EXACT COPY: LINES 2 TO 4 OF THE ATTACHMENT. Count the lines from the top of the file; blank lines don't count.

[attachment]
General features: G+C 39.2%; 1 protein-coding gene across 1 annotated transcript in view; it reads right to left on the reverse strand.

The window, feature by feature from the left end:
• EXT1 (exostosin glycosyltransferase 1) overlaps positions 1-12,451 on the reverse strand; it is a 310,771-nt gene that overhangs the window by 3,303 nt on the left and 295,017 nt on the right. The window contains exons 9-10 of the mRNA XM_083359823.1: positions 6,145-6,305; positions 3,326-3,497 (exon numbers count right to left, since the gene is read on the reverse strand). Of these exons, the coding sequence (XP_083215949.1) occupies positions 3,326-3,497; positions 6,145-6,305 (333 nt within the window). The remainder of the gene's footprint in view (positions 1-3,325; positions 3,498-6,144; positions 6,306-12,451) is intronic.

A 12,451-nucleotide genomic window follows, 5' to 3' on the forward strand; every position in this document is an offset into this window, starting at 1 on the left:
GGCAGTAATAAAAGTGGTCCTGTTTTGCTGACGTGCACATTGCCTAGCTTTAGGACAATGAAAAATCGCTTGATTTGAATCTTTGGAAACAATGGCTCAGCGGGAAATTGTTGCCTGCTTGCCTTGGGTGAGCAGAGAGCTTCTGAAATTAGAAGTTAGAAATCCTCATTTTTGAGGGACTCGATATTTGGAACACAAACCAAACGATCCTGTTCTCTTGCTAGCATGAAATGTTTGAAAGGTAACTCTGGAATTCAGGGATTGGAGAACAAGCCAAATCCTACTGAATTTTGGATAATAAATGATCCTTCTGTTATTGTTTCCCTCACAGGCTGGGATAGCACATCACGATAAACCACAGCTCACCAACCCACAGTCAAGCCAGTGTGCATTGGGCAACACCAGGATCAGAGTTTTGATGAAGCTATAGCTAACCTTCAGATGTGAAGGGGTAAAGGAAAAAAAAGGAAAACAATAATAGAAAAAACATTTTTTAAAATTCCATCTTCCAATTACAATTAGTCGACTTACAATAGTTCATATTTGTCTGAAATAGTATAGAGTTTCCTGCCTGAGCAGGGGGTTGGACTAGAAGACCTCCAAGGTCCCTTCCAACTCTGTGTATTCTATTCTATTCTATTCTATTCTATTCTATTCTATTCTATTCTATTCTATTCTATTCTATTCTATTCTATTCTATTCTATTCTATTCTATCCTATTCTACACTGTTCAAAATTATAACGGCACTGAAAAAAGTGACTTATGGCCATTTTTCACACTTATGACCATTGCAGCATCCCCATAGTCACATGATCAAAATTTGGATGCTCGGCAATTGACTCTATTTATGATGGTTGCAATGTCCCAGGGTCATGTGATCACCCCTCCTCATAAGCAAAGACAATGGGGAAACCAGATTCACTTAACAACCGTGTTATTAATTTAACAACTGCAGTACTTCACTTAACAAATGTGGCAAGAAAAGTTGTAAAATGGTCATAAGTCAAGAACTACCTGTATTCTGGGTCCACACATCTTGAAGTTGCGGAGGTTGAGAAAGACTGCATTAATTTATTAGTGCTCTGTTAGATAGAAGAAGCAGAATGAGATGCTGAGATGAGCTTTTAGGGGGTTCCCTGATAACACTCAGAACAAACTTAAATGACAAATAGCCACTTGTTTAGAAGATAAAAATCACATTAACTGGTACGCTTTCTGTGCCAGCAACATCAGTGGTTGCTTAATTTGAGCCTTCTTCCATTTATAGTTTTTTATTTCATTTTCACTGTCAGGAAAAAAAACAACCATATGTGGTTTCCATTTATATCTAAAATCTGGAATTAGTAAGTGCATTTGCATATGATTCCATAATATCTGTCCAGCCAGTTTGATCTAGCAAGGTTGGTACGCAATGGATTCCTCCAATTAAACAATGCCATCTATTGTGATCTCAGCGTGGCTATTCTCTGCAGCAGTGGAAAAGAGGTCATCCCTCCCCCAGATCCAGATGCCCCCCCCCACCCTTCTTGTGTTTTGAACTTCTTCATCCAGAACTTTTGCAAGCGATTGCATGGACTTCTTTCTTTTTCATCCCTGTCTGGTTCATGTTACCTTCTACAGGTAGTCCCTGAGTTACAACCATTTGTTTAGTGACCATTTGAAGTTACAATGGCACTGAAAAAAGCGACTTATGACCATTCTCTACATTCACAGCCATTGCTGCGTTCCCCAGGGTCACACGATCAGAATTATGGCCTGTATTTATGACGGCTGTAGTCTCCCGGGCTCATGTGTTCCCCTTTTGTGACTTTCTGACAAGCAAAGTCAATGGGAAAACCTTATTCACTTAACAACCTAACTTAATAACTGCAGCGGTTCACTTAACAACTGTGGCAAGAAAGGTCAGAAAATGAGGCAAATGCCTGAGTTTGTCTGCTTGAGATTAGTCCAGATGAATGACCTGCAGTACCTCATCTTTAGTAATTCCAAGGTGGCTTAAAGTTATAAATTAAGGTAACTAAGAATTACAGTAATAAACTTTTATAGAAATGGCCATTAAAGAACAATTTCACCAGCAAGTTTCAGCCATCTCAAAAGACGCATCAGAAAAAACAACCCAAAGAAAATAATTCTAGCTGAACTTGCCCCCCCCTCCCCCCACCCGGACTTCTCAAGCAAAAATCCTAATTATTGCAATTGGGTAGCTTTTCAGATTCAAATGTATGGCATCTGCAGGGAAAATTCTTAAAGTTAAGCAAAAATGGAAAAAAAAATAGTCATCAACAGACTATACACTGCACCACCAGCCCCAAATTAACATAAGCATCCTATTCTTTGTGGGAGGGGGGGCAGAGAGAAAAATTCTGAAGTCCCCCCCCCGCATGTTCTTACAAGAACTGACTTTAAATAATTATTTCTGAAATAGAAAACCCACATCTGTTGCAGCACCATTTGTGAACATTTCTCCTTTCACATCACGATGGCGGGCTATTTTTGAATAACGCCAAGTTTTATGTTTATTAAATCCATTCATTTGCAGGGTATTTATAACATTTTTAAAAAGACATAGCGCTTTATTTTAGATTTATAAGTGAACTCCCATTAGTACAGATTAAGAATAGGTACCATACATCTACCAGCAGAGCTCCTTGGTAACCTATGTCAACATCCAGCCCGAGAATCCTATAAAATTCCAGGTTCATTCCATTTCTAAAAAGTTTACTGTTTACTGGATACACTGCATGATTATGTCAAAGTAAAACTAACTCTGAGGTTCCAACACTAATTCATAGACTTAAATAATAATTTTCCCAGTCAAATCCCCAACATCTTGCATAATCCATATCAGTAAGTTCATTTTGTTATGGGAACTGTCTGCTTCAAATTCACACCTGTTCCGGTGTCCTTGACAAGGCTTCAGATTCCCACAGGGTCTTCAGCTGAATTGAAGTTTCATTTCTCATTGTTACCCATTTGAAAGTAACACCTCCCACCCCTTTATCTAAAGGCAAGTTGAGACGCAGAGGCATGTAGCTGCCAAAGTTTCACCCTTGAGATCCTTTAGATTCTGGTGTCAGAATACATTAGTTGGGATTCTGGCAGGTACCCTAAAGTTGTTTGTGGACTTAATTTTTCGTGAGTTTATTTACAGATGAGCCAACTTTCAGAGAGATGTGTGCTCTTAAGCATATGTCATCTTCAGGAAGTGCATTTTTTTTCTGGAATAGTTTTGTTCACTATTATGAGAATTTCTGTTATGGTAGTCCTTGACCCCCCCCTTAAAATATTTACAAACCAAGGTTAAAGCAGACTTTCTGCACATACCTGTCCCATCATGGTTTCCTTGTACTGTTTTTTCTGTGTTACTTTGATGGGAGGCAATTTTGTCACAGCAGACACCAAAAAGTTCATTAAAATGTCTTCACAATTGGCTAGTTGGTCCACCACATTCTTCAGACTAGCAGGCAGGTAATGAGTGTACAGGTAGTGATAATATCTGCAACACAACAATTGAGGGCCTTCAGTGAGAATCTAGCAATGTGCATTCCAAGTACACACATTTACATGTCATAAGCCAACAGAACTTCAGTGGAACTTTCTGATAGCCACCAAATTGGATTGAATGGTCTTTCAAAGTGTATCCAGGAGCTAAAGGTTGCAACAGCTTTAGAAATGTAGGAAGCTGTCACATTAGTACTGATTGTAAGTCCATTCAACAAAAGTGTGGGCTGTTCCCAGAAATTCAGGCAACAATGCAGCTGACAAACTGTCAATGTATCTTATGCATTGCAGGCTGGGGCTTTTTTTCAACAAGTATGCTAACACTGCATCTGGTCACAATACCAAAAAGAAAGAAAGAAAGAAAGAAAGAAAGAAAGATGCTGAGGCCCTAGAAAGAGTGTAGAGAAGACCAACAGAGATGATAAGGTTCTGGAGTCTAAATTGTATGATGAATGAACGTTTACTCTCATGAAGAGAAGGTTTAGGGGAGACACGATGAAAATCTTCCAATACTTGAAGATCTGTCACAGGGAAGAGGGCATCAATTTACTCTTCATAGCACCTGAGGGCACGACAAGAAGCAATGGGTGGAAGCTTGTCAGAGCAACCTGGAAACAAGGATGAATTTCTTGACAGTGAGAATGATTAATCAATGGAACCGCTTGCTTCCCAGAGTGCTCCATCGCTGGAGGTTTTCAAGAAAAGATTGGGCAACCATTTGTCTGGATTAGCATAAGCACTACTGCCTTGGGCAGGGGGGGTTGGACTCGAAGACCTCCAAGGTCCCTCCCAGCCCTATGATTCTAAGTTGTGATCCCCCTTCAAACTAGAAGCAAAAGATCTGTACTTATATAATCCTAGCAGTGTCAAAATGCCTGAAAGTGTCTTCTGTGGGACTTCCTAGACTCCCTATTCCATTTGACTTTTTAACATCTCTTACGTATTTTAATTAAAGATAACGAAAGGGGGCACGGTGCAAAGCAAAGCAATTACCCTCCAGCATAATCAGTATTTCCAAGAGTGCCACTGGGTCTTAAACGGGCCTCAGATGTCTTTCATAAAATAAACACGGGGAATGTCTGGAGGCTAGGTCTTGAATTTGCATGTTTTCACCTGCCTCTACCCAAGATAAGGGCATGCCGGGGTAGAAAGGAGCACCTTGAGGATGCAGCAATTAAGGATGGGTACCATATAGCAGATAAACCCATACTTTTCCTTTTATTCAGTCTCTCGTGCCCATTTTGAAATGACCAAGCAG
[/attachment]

The window, feature by feature from the left end:
• EXT1 (exostosin glycosyltransferase 1) overlaps positions 1-12,451 on the reverse strand; it is a 310,771-nt gene that overhangs the window by 3,303 nt on the left and 295,017 nt on the right. The window contains exons 9-10 of the mRNA XM_083359823.1: positions 6,145-6,305; positions 3,326-3,497 (exon numbers count right to left, since the gene is read on the reverse strand). Of these exons, the coding sequence (XP_083215949.1) occupies positions 3,326-3,497; positions 6,145-6,305 (333 nt within the window). The remainder of the gene's footprint in view (positions 1-3,325; positions 3,498-6,144; positions 6,306-12,451) is intronic.

A 12,451-nucleotide genomic window follows, 5' to 3' on the forward strand; every position in this document is an offset into this window, starting at 1 on the left: